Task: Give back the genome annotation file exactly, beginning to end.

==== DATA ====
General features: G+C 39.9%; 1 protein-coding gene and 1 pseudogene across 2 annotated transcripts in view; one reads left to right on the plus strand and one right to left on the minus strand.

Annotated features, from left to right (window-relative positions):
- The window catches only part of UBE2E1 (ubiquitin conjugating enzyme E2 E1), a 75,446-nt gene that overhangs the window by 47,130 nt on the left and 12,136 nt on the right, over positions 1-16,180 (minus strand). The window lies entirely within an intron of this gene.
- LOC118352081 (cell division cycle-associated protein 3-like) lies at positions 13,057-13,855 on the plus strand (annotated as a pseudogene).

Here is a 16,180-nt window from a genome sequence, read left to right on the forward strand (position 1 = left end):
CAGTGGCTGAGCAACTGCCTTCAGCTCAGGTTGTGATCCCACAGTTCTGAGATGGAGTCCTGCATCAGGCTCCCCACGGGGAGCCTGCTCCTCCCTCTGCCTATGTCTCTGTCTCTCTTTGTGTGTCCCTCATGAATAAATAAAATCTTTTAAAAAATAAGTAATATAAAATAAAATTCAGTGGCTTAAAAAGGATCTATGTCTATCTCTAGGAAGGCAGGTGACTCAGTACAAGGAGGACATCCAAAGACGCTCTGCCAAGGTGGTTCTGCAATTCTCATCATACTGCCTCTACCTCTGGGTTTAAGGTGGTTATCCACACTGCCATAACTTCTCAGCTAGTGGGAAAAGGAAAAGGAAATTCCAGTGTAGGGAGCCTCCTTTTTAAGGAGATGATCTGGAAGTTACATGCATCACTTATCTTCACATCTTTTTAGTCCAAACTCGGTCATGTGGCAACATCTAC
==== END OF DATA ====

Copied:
General features: G+C 39.9%; 1 protein-coding gene and 1 pseudogene across 2 annotated transcripts in view; one reads left to right on the plus strand and one right to left on the minus strand.

Annotated features, from left to right (window-relative positions):
- The window catches only part of UBE2E1 (ubiquitin conjugating enzyme E2 E1), a 75,446-nt gene that overhangs the window by 47,130 nt on the left and 12,136 nt on the right, over positions 1-16,180 (minus strand). The window lies entirely within an intron of this gene.
- LOC118352081 (cell division cycle-associated protein 3-like) lies at positions 13,057-13,855 on the plus strand (annotated as a pseudogene).

Here is a 16,180-nt window from a genome sequence, read left to right on the forward strand (position 1 = left end):
CAGTGGCTGAGCAACTGCCTTCAGCTCAGGTTGTGATCCCACAGTTCTGAGATGGAGTCCTGCATCAGGCTCCCCACGGGGAGCCTGCTCCTCCCTCTGCCTATGTCTCTGTCTCTCTTTGTGTGTCCCTCATGAATAAATAAAATCTTTTAAAAAATAAGTAATATAAAATAAAATTCAGTGGCTTAAAAAGGATCTATGTCTATCTCTAGGAAGGCAGGTGACTCAGTACAAGGAGGACATCCAAAGACGCTCTGCCAAGGTGGTTCTGCAATTCTCATCATACTGCCTCTACCTCTGGGTTTAAGGTGGTTATCCACACTGCCATAACTTCTCAGCTAGTGGGAAAAGGAAAAGGAAATTCCAGTGTAGGGAGCCTCCTTTTTAAGGAGATGATCTGGAAGTTACATGCATCACTTATCTTCACATCTTTTTAGTCCAAACTCGGTCATGTGGCAACATCTAC